They reminded me of gang mem­bers. Before you join a gang, you may have a happy-​go-​lucky life free of stress and dread. Once you join (com­pletely by choice), you have a life of drama. Every­thing is seri­ous. You’re a “sol­dier”; gang mem­bers often use mil­i­tary terms to describe them­selves. Your life is full of dan­ger, and you have to face it. You are likely to end up lis­ten­ing to, or writ­ing and per­form­ing, pathetic, self-​pitying rap music, in which you glo­rify your­self and try to get peo­ple to see you as a mar­tyr and a victim.

Climbers respect each other. If you’re a dead climber, for­get it. “Respect” doesn’t even cap­ture it. What you get is more like wor­ship. Because you climbed a rock and died, when you could have been at home eat­ing pan­cakes. Sounds a lot like gang­sters, pour­ing cheap booze on the ground as an offer­ing to absent homies.

If you remem­ber the qual­ity of Steve’s writ­ing, you’ll enjoy it and if you’re try­ing to get closer to God, he has plenty of expe­ri­en­tial rec­om­men­da­tions. Go read.

Juli­ette Akinyi Ochieng blogs at baldilocks. (Her older blog is located here.) Her first novel, Tale of the Tigers: Love is Not a Game, was pub­lished in 2012. Her sec­ond novel ten­ta­tively titled Arlen’s Harem, will be done one day soon! Fol­low her on Twit­ter and on Gab​.ai.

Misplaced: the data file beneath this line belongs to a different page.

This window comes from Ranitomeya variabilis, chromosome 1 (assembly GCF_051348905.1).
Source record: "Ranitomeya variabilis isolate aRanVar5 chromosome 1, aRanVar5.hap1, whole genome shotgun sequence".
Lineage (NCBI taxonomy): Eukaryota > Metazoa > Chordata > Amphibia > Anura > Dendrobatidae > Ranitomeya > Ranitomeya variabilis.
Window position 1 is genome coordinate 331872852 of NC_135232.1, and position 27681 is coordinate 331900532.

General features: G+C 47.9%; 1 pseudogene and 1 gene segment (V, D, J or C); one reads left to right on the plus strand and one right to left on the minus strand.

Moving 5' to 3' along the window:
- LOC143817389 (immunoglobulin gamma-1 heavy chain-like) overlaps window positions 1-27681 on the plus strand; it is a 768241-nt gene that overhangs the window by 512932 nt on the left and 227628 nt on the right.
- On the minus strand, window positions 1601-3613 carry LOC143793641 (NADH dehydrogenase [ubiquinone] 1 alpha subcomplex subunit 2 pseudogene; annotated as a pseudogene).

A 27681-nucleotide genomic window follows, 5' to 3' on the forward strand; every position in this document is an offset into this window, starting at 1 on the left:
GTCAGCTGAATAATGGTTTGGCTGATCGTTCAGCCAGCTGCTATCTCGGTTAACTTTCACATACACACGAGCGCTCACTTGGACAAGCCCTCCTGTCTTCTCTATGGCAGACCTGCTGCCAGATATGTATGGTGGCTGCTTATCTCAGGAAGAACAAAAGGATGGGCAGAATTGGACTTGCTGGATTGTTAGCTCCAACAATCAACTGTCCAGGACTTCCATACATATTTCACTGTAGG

Please con­tribute to Juliette’s JOB: Her new novel, her blog, her Inter­net to keep the lat­ter going and COF­FEE to keep her going!

Or hit Da Tech Guy’s Tip Jar in the name of Inde­pen­dent Journalism!

by baldilocks

One of my best longtime blog friends—in the category of haven’t yet met face-to-face—is Steve Graham. A few may remember his hilarious blogs from the early 2000s, Little Tiny Lies and Hog on Ice, and might wonder where he’s been.

I’ve kept up with his blog, Tools of Renewal, for a good ten years. The humor is still there, but this blog has a singular purpose: to glorify God. Even when Steve is not talking overtly about God, he is.

Here’s Steve on the Colbert tempest: